1. Etymological sources of modern English

English has one of the largest vocabularies of all spoken languages – 800 000 words. The vocabulary of ModE is 13 times the vocabulary of OE.

Words belonging to the native word stock are also called words of native origin versus borrowed words, loanwords or borrowings that are borrowed from other languages. Words of native origin are words used in the earliest available manuscripts from the OE period that are of Indo-European and Germanic origin. Native words are characterized by: a wide range of lexical and grammatical valency, high frequency value and a developed polysemy; they are often monosyllabic, show great word-building power and are used in a number of set expressions.

Borrowing of words from other languages is conditioned by political, economic and cultural relations between nations. The source, the scope and the semantic sphere of loanwords are all dependent on historical factors. The very fact that up to 70% of the English vocabulary consists of loanwords and only 30% of the words are of native origin is a result of the specific conditions under which English developed as a language. Historic events and processes that influenced borrowing are the following: the Roman conquest, the introduction of Christianity, the Danish and Norman conquests and in modern times the specific features marking the development of British colonialism and imperialism. The term source of borrowing should be distinguished from the term origin of borrowing. The first is applied to the language from which the word was borrowed from and the second – to the language a word was borrowed from. For example, paper was borrowed from French, papier, but its origin is Gr. – papyrus. Also, table was borrowed from Fr., but its origin is Latin – tabula. We distinguish semantic and translation loans among loanwords. Example of a translation loan: chain smoker from G. Kettenraucher – we have a literal morpheme-for-morpheme translation. The term semantic loan is used to denote the development of a new meaning in an English word due to the influence of a related word in another language.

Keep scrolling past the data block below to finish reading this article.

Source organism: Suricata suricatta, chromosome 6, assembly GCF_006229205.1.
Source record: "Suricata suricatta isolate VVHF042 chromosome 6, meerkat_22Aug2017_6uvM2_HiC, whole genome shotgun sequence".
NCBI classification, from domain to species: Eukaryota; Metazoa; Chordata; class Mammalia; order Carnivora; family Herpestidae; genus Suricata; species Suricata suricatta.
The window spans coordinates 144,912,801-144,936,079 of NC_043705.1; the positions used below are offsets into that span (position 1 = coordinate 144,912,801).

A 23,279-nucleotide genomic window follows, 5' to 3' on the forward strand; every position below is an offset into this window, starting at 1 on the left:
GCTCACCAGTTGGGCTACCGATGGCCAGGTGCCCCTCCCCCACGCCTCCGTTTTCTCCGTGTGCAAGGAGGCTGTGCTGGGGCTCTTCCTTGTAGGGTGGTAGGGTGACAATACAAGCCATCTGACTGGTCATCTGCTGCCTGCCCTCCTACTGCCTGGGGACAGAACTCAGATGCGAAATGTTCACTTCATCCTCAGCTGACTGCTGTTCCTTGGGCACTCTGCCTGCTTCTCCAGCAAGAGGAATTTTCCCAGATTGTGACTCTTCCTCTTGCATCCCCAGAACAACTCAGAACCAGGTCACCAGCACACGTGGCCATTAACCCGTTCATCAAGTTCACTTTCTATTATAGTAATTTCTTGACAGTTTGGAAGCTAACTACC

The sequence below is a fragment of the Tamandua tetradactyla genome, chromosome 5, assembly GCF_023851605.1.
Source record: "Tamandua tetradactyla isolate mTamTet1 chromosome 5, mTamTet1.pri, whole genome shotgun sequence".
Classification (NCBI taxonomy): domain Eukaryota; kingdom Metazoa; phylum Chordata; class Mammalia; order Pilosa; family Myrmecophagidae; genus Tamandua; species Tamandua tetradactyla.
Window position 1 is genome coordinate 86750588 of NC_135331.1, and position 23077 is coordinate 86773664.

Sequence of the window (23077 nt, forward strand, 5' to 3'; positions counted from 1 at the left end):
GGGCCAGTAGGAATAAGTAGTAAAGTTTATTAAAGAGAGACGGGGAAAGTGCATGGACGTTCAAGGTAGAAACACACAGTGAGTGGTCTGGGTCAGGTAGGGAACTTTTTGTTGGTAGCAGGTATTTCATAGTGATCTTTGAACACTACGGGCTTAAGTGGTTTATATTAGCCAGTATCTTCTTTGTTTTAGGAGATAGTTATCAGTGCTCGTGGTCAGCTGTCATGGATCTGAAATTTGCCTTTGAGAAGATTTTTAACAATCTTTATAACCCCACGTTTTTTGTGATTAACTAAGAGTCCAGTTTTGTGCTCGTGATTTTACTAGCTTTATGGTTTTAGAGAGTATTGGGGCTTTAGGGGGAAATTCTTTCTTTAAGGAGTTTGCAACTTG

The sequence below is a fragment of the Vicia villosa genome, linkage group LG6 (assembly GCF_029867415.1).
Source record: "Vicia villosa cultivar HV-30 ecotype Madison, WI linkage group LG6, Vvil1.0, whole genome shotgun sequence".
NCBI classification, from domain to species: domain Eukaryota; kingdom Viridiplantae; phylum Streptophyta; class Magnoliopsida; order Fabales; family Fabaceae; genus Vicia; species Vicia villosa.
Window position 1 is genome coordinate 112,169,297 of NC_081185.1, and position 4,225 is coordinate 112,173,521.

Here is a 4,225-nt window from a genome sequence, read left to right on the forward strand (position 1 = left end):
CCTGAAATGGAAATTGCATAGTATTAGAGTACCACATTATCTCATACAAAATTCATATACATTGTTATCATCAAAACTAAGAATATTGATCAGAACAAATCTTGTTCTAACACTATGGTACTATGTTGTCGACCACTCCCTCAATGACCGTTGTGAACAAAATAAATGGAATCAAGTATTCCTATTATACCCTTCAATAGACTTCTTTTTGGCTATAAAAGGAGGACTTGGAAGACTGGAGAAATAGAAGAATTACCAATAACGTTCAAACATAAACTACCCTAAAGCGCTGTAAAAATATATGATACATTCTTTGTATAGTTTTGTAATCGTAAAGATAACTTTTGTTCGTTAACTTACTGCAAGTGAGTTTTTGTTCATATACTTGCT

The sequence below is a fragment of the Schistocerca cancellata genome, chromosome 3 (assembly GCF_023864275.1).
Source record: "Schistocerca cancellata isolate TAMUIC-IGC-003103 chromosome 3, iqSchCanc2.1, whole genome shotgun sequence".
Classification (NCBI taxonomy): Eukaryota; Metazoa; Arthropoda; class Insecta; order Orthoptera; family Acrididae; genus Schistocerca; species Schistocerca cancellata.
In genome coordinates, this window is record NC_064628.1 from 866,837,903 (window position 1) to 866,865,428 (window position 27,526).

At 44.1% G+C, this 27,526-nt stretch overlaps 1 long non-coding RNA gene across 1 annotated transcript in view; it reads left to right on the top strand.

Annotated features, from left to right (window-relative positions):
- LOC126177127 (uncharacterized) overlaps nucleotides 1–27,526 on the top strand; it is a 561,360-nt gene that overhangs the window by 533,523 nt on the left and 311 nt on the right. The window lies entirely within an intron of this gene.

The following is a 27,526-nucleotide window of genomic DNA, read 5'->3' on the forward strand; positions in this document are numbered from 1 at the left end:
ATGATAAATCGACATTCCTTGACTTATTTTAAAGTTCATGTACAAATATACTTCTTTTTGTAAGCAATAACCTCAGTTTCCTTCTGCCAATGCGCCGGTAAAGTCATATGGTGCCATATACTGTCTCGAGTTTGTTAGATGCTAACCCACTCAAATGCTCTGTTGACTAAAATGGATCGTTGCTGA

Loanwords are subjected to assimilation: semantic, phonological and grammatical. The degree of assimilation depends on: 1) the length of the period during which the word has been used in the receiving language; 2) the importance of the loanword in the process of communication and 3) its frequency. We have to bear in mind that 2) and 3) are interdependent.

2. Native words and loan words

3. Words of Indo-European, Germanic and Latin origin

4. Words from French and other languages (Molchova)

5. Creative sources of Modern English

6. Onomatopoeia

7. Folk Etymology

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